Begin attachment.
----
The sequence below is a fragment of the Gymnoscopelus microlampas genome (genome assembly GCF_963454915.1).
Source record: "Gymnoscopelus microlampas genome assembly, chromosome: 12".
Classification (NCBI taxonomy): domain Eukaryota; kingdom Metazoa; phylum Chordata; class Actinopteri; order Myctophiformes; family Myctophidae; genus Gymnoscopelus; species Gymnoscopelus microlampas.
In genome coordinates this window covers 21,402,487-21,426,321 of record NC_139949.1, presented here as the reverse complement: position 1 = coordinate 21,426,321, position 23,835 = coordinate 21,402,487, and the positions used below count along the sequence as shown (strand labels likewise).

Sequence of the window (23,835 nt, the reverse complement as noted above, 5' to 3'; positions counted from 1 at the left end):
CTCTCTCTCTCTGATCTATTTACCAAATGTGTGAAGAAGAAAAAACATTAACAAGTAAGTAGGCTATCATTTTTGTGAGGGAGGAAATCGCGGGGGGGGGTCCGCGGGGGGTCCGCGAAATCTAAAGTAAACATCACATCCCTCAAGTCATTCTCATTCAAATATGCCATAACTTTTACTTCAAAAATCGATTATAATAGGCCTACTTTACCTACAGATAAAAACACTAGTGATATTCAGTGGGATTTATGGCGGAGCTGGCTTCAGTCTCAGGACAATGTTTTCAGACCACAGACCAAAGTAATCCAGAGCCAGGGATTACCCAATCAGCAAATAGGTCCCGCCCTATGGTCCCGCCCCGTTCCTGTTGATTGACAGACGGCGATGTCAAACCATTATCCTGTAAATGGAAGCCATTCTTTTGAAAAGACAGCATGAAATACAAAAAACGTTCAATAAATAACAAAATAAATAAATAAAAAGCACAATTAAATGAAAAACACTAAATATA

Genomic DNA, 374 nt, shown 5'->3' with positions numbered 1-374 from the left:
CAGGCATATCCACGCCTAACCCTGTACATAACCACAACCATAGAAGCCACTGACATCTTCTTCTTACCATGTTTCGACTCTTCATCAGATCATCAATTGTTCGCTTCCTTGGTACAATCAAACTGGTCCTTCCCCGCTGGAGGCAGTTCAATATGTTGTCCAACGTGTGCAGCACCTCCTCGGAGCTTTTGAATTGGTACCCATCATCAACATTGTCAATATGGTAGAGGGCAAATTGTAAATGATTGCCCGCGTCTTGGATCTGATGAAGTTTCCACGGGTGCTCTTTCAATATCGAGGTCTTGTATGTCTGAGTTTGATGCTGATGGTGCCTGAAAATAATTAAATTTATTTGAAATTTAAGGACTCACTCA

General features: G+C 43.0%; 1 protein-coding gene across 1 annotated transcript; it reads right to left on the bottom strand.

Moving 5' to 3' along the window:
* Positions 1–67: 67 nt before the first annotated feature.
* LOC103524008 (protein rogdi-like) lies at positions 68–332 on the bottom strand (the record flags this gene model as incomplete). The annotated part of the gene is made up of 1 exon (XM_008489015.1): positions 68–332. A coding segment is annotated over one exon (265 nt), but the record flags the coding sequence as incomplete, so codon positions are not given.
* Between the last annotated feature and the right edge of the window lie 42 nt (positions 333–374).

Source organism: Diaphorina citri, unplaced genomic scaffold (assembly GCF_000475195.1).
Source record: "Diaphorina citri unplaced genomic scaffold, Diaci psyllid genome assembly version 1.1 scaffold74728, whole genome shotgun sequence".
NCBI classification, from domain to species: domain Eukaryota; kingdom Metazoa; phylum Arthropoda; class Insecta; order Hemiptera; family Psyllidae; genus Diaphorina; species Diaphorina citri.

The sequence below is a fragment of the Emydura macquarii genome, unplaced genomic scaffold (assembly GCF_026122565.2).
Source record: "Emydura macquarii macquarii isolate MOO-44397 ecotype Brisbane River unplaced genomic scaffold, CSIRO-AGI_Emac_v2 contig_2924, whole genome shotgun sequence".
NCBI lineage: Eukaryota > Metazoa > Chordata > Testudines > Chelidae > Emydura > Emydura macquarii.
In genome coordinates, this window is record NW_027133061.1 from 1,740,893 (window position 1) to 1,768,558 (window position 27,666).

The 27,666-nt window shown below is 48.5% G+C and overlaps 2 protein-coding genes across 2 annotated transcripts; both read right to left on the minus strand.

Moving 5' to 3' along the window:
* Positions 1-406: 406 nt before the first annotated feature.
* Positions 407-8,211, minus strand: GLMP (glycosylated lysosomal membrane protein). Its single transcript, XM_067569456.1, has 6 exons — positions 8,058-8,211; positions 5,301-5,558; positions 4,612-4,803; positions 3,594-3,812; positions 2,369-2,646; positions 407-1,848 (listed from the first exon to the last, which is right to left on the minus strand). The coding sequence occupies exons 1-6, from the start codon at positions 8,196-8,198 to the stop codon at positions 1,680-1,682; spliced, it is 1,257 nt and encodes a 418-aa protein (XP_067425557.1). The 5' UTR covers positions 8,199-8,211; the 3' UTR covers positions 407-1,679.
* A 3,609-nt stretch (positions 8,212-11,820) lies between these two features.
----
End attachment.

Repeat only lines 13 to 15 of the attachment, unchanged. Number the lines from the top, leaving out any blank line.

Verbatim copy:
* Between the last annotated feature and the right edge of the window lie 42 nt (positions 333–374).

Source organism: Diaphorina citri, unplaced genomic scaffold (assembly GCF_000475195.1).
Source record: "Diaphorina citri unplaced genomic scaffold, Diaci psyllid genome assembly version 1.1 scaffold74728, whole genome shotgun sequence".